Sitting in the shade in front of his restaurant, Dior Amar overcomes boredom by looking nostalgically at the deserted rails. Once upon a time, travelers and traders stopped to eat thiep, thiéré or chicken sandwiches in his stall ideally located next to Tambacounda station, in eastern Senegal. “The whole economy of the city revolved around the train, grumbles the restaurateur who has been in business for thirty-five years. But since its shutdown in 2018, I have been bankrupt, I hardly have any more clients. “
Inaugurated in 1924, the colonial road which ran between Dakar and Bamako declined slowly for lack of maintenance. Privatized in 2003, taken over by the authorities of Senegal and Mali with the creation of the two-state Dakar Bamako Ferroviaire structure in 2016, the line could finally resume service in the months to come if the projects launched on the Senegalese side are successful.
Kibily Touré, director general of the new national company of the Railways of Senegal, wants to believe it. To ensure minimum traffic on the old line, a rehabilitation project of 20 billion CFA francs (30.5 million euros) is being deployed. Objective: to allow trains to run twice a day between Dakar and Tambacounda from December. “We have already rebuilt the Touba Zam-Zam bridge, which was the largest structure to be rehabilitated”, welcomes Kibily Touré. And six new locomotives should be available soon.
“An issue of national cohesion”
There is an urgent need to decongest the Senegalese capital, while 3 to 4 million tonnes of goods circulate by truck between Mali and the autonomous port of Dakar each year. “There is also an issue of national cohesion, because it is a factor of opening up, land use planning and economic opportunities with the sub-region”, specifies Kibily Touré.
But the manager’s optimism about the progress of the project is far from unanimous. “It’s a big job, because the infrastructure has been at a standstill for three years. Efforts must be made now if we want to meet the deadlines ”, warns Mambaye Tounkara, general secretary of the Sutrail union. More skeptical, some point out that more than two years after its inauguration, the regional express train supposed to link the central station of Dakar and the new town of Diamniadio, then in a second step the new Blaise-Diagne airport, is still not running.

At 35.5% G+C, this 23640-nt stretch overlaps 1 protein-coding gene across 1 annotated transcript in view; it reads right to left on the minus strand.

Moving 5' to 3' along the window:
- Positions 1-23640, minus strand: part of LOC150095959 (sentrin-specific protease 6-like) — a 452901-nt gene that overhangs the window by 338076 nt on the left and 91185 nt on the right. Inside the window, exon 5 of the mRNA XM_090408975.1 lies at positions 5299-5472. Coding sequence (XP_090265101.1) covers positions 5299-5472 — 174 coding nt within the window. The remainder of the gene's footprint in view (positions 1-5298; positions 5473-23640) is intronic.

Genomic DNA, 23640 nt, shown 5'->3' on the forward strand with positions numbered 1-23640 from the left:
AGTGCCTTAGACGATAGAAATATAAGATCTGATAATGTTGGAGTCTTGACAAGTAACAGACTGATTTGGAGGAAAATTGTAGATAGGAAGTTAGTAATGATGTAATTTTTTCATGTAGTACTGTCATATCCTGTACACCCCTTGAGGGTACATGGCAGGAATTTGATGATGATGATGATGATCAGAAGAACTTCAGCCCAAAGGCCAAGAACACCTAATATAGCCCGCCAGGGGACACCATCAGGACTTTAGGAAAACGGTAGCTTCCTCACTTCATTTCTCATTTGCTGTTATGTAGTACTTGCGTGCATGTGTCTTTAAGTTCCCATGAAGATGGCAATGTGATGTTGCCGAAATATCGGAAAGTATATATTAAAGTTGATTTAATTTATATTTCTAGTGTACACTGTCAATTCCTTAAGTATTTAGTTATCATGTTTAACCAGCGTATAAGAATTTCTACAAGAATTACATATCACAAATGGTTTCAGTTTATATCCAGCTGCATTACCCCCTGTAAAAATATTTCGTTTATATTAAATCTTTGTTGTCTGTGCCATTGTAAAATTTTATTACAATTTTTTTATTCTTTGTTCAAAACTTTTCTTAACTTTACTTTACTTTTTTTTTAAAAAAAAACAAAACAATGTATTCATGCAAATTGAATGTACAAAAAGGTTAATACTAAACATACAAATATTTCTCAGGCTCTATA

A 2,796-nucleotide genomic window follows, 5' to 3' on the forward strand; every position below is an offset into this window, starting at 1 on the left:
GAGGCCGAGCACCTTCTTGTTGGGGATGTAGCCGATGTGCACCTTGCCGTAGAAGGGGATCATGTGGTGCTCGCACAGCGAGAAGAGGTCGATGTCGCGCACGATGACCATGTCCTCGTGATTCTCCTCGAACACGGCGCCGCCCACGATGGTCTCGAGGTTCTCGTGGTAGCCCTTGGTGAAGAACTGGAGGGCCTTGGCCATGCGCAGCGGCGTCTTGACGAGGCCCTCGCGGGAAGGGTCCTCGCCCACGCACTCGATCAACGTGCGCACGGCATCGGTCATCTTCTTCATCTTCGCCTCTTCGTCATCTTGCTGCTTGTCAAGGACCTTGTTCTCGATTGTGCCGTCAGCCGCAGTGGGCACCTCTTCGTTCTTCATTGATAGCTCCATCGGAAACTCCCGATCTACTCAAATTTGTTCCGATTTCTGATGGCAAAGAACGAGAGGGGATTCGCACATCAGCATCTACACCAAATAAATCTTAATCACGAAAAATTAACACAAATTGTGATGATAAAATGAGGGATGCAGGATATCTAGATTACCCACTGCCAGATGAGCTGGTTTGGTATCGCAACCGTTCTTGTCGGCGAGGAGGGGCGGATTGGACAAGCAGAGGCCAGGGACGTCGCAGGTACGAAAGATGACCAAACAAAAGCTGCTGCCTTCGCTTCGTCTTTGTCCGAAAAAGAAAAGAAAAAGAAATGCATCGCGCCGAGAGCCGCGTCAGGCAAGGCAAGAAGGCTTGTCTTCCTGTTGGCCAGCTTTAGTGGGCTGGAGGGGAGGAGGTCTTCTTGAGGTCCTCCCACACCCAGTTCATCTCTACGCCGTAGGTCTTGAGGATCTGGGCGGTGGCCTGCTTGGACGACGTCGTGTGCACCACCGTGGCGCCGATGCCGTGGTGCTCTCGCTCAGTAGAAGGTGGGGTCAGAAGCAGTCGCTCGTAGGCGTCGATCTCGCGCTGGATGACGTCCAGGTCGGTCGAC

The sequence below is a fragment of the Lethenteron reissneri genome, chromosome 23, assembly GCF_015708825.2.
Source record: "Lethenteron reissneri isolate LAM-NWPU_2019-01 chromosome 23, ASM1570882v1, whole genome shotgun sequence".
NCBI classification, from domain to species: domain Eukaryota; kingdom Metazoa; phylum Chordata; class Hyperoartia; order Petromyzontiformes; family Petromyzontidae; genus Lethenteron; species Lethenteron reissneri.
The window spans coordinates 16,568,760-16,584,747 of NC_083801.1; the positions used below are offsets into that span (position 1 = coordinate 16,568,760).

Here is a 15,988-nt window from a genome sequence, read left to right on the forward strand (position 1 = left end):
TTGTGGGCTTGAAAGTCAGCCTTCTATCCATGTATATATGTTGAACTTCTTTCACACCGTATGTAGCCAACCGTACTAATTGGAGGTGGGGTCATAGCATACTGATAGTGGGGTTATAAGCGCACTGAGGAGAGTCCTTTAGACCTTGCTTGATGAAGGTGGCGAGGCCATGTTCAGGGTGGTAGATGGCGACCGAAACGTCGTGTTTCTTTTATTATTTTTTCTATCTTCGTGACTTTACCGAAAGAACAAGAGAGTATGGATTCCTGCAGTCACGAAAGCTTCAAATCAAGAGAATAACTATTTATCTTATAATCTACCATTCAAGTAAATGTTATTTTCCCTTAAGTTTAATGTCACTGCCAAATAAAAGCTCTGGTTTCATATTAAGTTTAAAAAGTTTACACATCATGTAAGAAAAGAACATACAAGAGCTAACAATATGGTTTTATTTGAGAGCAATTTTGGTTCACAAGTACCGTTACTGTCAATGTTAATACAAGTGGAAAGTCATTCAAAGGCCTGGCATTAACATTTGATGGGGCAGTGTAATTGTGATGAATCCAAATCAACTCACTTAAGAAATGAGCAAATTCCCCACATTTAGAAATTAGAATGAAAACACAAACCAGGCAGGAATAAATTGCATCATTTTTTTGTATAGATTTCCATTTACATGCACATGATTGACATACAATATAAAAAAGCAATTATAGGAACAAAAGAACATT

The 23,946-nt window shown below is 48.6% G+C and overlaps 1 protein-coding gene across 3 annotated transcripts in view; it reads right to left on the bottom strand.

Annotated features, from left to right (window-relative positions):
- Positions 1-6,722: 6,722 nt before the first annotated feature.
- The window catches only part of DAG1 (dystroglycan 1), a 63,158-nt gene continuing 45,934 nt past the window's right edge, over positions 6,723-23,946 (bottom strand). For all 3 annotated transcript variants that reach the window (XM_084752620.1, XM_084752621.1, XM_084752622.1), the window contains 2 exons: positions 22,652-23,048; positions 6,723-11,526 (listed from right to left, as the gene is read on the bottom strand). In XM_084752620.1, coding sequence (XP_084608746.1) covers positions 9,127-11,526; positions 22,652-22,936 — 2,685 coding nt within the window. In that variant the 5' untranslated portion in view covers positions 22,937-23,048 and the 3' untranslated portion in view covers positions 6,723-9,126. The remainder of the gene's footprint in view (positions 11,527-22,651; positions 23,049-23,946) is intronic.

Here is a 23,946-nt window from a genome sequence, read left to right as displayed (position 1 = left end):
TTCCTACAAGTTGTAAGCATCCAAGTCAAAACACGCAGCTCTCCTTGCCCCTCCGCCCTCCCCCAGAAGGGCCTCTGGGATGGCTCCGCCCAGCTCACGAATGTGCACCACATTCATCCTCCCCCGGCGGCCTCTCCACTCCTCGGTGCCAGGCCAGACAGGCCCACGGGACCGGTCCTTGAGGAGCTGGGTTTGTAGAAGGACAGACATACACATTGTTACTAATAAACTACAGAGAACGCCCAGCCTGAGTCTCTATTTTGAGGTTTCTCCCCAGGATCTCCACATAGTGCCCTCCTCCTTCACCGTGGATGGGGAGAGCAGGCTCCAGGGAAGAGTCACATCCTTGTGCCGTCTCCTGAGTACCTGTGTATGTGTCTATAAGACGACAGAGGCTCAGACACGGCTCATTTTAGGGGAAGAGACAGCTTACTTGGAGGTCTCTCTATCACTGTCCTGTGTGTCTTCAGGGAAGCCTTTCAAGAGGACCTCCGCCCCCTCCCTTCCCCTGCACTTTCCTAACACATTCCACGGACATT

In Tambacounda, we expect more than we hope. A few employees still live and work in the old railway buildings dating from colonial times. Seydou Keïta, 43, is a maintenance and repair agent for the railway. Even though the activity is practically at a standstill, he goes to the office every day.
“We also travel to the field to monitor infrastructure. But we earn less money because we no longer benefit from overtime or weekends which allowed us to make ends meet ”, regrets the railway worker, who explains spending a large part of his salary in the purchase of fuel to make the daily journey of 30 km which separates his village from the locals.
Towards a sub-regional logistics hub
More broadly, the entire logistics chain has been disrupted by the decline of the train. Due to a lack of freight, the road between Dakar and the Malian border is today congested by 300 to 400 trucks which leave the Senegalese port every day to join the other countries of the sub-region. A road flow that is far too dense for the current infrastructures, underlines Modou Kayéré, national coordinator of the Union of West African Drivers. “This traffic causes rapid deterioration of the roads and many accidents”, notes the trade unionist.
Relaunching the train would reduce the road trip from Dakar to Bamako by 500 km. The containers would pass by rail to Tambacounda, before continuing by road. “Road transport alone is not enough. Some materials are too heavy and difficult to transport by truck ”, continues Modou Kayéré.
The rehabilitation of the railway line is all the more important as Senegal relies on the mining sector to develop. With this in mind, another, longer-term project has been launched, supported by the Canadian government: the construction of a new line of two standard gauge tracks. Parallel to the old one and destined, in the long term, to replace it, it will run for 656 km between Dakar and Tambacounda, to which will be added 194 km of ramps to connect the main line to mining areas, Dakar ports and future ports. from Bargny-Sendou and Ndayane. “This will promote the development of the mining sector in Senegal and it is what will make the economic model profitable, because the exploitation will make it possible to repay the Canadian investment”, rejoices in advance Kibily Touré.
Beyond a new, more modern railway, the ambition is to install a real sub-regional logistics hub of 100 hectares in Tambacounda, in order to attract trade from Guinea-Bissau, Guinea, Gambia, from Mali and Mauritania. In a second phase, Senegal would like to continue the railway line to Bamako, in partnership with Mali. Enough to fill Dior Amar’s little restaurant again.